Theodicy

Matthew 2:13-23

13 When they had gone, an angel of the Lord appeared to Joseph in a dream. “Get up,” he said, “take the child and his mother and escape to Egypt. Stay there until I tell you, for Herod is going to search for the child to kill him.”

14 So he got up, took the child and his mother during the night and left for Egypt, 15 where he stayed until the death of Herod. And so was fulfilled what the Lord had said through the prophet: “Out of Egypt I called my son.”

16 When Herod realized that he had been outwitted by the Magi, he was furious, and he gave orders to kill all the boys in Bethlehem and its vicinity who were two years old and under, in accordance with the time he had learned from the Magi. 17 Then what was said through the prophet Jeremiah was fulfilled:

18 “A voice is heard in Ramah, weeping and great mourning, Rachel weeping for her children and refusing to be comforted, because they are no more.”

19 After Herod died, an angel of the Lord appeared in a dream to Joseph in Egypt 20 and said, “Get up, take the child and his mother and go to the land of Israel, for those who were trying to take the child’s life are dead.”

21 So he got up, took the child and his mother and went to the land of Israel. 22 But when he heard that Archelaus was reigning in Judea in place of his father Herod, he was afraid to go there. Having been warned in a dream, he withdrew to the district of Galilee, 23 and he went and lived in a town called Nazareth. So was fulfilled what was said through the prophets, that he would be called a Nazarene.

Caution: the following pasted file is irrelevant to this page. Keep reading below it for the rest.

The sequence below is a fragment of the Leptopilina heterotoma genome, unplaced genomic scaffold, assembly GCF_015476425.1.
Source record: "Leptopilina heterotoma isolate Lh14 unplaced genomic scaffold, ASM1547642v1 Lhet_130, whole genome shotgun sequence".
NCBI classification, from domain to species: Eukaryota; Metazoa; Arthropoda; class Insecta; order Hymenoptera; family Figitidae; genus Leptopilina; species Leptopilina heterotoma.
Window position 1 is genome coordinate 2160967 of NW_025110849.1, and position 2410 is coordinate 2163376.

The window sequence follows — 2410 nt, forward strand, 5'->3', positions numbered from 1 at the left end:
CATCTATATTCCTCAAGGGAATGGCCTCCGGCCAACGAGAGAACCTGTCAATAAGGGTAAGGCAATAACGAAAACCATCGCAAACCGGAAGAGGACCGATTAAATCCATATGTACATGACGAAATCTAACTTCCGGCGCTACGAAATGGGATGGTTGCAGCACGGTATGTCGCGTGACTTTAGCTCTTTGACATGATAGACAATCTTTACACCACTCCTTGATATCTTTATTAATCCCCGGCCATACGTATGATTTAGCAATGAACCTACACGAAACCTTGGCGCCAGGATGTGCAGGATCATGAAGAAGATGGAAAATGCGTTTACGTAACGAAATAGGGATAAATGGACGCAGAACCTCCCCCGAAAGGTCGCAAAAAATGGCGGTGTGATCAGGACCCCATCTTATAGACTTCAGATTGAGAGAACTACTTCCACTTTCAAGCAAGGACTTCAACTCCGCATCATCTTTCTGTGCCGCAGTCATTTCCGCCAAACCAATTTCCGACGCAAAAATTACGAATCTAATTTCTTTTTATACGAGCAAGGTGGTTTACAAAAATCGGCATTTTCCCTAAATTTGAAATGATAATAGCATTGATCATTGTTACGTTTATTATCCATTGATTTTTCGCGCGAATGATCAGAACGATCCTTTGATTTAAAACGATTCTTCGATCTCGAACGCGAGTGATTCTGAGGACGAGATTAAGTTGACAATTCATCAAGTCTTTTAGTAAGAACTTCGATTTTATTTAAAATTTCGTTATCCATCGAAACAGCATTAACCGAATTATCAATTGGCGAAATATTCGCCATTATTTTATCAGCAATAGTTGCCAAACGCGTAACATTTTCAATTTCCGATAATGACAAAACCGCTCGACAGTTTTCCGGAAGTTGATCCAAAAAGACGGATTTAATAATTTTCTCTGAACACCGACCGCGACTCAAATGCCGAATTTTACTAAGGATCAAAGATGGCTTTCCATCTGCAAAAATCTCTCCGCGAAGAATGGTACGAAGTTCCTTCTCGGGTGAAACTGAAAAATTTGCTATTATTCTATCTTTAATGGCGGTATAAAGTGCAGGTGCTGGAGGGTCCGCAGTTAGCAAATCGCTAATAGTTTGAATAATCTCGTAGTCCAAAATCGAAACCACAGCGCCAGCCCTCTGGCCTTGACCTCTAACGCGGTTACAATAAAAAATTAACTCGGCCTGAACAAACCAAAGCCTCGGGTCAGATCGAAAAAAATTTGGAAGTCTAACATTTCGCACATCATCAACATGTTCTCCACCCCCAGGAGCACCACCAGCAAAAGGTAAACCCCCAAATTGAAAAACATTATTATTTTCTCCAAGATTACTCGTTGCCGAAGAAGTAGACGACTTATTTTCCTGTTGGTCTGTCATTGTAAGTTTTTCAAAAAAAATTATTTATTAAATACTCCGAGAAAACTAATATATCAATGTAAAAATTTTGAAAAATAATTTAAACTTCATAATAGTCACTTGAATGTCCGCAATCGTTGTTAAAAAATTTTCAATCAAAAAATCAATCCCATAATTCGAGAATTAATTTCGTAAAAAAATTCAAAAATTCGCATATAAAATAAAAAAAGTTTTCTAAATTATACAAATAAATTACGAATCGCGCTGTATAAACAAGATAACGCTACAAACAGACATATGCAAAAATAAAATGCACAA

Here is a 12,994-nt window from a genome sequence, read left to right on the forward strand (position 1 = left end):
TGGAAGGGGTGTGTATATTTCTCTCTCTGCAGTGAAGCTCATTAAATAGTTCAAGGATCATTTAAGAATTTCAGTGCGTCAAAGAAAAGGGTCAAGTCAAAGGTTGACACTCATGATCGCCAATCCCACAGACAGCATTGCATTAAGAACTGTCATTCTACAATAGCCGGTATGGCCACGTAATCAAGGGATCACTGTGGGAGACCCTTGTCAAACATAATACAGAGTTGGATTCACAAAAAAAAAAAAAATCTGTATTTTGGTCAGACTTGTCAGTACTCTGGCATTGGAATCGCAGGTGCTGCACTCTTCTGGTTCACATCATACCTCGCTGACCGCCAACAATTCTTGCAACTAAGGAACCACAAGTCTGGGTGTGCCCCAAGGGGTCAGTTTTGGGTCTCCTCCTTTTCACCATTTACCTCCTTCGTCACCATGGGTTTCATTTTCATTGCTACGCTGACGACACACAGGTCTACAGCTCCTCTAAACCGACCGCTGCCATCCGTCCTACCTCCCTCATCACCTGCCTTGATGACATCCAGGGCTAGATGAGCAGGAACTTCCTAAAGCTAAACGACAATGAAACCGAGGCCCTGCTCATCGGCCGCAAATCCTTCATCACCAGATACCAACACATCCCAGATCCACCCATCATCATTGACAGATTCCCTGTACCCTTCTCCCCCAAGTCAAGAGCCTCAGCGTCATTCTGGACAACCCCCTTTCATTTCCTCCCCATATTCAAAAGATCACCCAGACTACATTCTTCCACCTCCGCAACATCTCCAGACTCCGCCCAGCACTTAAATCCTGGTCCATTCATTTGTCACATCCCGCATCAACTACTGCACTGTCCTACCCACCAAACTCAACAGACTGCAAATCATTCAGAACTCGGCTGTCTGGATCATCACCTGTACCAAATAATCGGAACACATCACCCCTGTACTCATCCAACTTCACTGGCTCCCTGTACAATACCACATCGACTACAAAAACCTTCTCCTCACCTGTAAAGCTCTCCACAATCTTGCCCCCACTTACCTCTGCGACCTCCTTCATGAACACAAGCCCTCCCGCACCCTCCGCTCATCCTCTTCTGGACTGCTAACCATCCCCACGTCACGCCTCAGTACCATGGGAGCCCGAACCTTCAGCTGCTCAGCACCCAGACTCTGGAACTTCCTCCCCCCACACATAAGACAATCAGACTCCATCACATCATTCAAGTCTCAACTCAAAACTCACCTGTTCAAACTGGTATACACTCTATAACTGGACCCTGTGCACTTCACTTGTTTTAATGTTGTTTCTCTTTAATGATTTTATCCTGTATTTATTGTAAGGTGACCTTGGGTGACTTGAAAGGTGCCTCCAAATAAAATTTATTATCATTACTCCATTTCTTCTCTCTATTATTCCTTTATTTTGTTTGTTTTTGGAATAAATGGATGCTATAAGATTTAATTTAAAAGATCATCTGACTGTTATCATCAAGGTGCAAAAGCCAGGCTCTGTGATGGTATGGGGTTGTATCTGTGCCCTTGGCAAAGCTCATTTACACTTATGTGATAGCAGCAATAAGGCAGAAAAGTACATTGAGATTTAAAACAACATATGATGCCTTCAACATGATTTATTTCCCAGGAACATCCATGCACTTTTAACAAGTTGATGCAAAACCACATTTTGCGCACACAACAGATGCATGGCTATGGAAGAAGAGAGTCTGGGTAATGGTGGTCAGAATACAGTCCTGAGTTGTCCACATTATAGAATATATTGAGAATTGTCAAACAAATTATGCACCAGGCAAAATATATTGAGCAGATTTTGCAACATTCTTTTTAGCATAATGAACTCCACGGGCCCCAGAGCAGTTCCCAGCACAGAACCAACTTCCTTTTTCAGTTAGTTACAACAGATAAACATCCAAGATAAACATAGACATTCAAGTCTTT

Before we get to our text for this morning, I want to draw your attention back to the second book of the Bible, the book of Exodus. Exodus chapter one tells us that the Israelites moved to Egypt to live on and work the fertile lands around the Nile River. Over the years the Israelites grew in number and the leader of the Egyptians, Pharaoh, got a little bit nervous. He was worried that the Israelites might rise up and overtake the Egyptians because the Israelites were great in number and in strength. So Pharaoh commanded the Hebrew midwives to kill any male Hebrew boys when they were born.

The midwives were defiant and did not do as Pharaoh had commanded them, and they came up with the excuse that the Hebrew women were too strong that the babies just popped out before the midwives could even get there.

Pharaoh was not happy about this. He did not like to be tricked, so he made a statement to all of Egypt. We find that statement in verse 22: “Then Pharaoh gave this order to all his people: ‘Every Hebrew boy that is born you must throw into the Nile, but let every girl live.’”

Chapter two of Exodus introduces us to a young Hebrew couple that gets pregnant and the woman gives birth to a healthy baby boy. And after three months, the mother did just what was commanded of her: she threw that baby boy into the Nile. Pharaoh never said that they couldn’t first put the child in a little boat made out of a basket. And in an ironic twist, that baby was found by Pharaoh’s daughter and raised as a part of the royal family.

The baby was Moses. And he would grow to be the man who led the Israelite people out of slavery, out of captivity, and out of oppression in Egypt.

Even this power-hungry, blood-thirsty Pharaoh could not stop what God was doing through God’s people.